A stinking rich young woman, Linda (Joan Fontaine) falls for the charming-but-cheap Johnnie (Cary Grant) after they encounter each other on a train. But will someone become suspicious of someone? I sure hope so.
Suspicion moves at a very brisk pace, bordering on the incomprehensibly hurried. The couple have barely met before they fall madly in love, to the point of Linda rejecting her father’s wishes to marry him. Its conclusion is equally rushed, explaining the plot and ending the film before you can catch a breath.
It would have worked better as a slow burner, allowing the master of suspense to actually create some as the suspicion slowly builds. But it instead takes cavernous leaps from A to B which often fail to bring the audience with them. With trains, cars and rugged coastal scenery, this definitely feels like a Hitchock film. But with a bare minimum of character development, it’s Hitchcock on auto-pilot, and never moves beyond mild intrigue.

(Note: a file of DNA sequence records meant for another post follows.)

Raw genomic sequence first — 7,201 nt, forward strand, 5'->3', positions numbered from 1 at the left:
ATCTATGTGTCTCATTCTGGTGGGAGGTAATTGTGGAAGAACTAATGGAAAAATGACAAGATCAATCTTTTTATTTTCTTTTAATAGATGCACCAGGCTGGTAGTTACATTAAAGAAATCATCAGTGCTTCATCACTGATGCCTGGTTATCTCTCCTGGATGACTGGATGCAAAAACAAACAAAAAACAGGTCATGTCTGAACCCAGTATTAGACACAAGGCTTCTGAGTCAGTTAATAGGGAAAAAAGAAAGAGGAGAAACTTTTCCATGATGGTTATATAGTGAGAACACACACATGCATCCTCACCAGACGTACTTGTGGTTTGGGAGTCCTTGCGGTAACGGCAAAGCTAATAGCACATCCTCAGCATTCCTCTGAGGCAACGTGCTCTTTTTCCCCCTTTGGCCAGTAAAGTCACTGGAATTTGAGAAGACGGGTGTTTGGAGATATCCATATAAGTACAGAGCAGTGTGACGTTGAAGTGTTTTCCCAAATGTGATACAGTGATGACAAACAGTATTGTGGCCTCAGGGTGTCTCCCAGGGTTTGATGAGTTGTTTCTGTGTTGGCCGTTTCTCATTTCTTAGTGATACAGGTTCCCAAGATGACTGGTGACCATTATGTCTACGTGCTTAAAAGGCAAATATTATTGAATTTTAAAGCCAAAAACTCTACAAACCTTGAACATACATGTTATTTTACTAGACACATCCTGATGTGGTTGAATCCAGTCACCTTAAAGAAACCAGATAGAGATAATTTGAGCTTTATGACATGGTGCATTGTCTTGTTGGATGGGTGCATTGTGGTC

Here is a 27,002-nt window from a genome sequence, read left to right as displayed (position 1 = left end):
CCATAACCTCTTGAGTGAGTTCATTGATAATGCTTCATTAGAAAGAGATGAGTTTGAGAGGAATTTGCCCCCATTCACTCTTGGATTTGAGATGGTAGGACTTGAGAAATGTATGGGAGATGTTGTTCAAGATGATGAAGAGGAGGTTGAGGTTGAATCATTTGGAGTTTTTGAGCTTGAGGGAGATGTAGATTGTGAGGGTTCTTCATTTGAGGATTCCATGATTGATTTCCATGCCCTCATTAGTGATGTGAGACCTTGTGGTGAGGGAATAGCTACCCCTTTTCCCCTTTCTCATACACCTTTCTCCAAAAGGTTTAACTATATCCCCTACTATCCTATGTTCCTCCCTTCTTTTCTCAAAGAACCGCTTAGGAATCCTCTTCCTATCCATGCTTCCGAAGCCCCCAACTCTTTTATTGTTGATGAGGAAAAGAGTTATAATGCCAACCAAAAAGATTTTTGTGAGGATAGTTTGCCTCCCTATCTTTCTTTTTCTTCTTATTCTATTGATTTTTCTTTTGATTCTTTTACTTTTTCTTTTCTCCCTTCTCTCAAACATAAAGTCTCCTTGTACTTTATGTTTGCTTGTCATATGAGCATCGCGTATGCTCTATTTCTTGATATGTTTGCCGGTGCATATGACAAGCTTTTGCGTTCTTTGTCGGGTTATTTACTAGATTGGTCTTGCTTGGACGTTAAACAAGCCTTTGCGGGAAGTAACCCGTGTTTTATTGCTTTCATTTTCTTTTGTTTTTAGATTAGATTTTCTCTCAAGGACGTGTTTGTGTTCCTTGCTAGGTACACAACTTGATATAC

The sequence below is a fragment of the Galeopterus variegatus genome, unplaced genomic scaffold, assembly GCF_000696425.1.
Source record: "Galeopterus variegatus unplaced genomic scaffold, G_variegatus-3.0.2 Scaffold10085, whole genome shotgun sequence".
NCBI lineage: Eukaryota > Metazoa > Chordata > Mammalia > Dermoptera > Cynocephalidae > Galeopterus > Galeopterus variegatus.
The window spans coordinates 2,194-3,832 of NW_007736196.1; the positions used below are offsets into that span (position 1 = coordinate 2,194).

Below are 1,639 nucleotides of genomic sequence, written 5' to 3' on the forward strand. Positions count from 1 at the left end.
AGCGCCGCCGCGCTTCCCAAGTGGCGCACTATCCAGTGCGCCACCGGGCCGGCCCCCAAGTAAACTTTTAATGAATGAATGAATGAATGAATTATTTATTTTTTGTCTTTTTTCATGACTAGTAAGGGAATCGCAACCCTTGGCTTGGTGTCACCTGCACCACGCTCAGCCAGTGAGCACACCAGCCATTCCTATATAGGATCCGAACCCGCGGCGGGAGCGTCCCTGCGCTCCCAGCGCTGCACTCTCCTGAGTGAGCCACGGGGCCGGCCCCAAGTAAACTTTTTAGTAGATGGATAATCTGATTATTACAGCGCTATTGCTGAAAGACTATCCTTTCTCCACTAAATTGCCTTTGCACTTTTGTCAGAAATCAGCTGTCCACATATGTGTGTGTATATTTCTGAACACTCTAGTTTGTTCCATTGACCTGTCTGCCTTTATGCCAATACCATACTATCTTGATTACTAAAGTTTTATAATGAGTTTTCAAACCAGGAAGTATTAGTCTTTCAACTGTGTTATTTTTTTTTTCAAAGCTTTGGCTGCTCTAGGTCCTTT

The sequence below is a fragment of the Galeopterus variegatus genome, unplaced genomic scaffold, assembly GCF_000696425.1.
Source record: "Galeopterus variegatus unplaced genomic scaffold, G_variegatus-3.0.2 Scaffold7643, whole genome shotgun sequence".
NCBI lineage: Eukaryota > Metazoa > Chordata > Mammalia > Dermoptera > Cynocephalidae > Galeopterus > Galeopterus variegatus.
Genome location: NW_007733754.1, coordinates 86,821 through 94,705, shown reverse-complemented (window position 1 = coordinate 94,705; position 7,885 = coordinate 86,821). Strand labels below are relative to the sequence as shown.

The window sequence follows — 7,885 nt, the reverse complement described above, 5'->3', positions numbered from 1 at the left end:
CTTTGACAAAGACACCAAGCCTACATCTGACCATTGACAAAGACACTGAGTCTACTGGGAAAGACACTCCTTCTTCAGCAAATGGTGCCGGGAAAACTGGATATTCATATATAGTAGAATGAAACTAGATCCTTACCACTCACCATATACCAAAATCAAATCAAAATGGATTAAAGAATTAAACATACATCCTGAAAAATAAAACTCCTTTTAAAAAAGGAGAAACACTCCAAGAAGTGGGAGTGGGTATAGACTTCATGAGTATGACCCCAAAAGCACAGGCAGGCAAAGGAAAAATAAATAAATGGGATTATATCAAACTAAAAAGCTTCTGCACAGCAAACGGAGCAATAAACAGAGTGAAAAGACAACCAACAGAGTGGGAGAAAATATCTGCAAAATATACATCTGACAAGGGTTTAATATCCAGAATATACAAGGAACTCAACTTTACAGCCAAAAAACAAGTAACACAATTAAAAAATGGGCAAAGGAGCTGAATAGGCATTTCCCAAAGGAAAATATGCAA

Yet it’s buoyed by excellent performances from Grant and Fontaine, in their archetypal roles. She is the naive young woman, he is the smooth and mysterious stranger, able to make even the most back-handed compliment sound appealing. And as a result it will still please fans of retro campery.